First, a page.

Parsonage Ln, Enfield EN1 3EX, United Kingdom
George attended the Palace School in Enfield.
Ludwigstraße 23, 35390 Gießen, Germany
George obtained his Ph.D. at Giesen, in Germany.
George attended the Palace School in Enfield. He obtained his Ph.D. at Giesen, in Germany.
After graduating, George became a Thomas Graham’s assistant at University College. He held lectureships in chemistry at Charing Cross and Middlesex hospitals. In 1842 he became a professor of chemistry to the Pharmaceutical Society and began a lecture series on organic chemistry at the Royal Institution. He was the first director of the newly established Birkbeck Laboratory at University College in 1845. Pulmonary disease obliged him to resign his lectureships by 1846, and after three years of poor health, he died of consumption.
Fownes accomplished the bulk of his work in only four years from 1842 to 1846. In 1845 he prepared furfural by the action of sulfuric acid on bran. In the same year, he isolated benzoline from the oil of bitter almonds. In 1839 he accurately determined the equivalent weight of carbon by means of the combustion of naphthalene. Fownes reported that the accepted value as determined by Berzelius and others was too high. He prepared potassium cyanide by passing nitrogen over potassium carbonate and charcoal at high temperature, a process that was used industrially for a time. In 1844 he discovered the presence of phosphate in igneous rocks and suggested that this was the original source of phosphate in clay and soil.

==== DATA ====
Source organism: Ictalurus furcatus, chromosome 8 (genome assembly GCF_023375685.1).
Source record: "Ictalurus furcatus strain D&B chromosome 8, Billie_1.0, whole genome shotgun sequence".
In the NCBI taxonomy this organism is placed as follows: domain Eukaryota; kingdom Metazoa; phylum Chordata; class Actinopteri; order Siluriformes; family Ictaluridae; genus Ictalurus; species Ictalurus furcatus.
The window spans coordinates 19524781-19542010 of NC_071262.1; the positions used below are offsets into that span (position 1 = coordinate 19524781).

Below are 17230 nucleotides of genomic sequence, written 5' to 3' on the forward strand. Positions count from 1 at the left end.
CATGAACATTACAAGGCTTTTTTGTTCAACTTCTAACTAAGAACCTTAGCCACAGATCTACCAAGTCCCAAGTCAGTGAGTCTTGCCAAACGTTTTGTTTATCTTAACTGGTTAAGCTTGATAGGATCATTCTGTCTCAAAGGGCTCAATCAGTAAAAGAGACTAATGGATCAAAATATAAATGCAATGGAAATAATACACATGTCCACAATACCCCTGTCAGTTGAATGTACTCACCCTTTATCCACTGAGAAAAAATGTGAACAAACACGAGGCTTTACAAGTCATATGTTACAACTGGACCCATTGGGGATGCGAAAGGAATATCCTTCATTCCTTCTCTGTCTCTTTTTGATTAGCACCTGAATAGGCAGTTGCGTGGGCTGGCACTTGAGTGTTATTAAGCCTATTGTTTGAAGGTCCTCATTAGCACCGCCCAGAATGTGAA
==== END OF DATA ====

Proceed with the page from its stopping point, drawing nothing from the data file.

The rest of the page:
He wrote two widely read books. In 1844 he published Chemistry, As Exemplifying the Wisdom and Beneficence of God, and argument for design in the universe based on the chemical constitution of the earth, sea, and atmosphere. His Manual of Elementary Chemistry, published in 1844, was a very popular textbook for half a century.
Fownes was a member of the Royal Society London.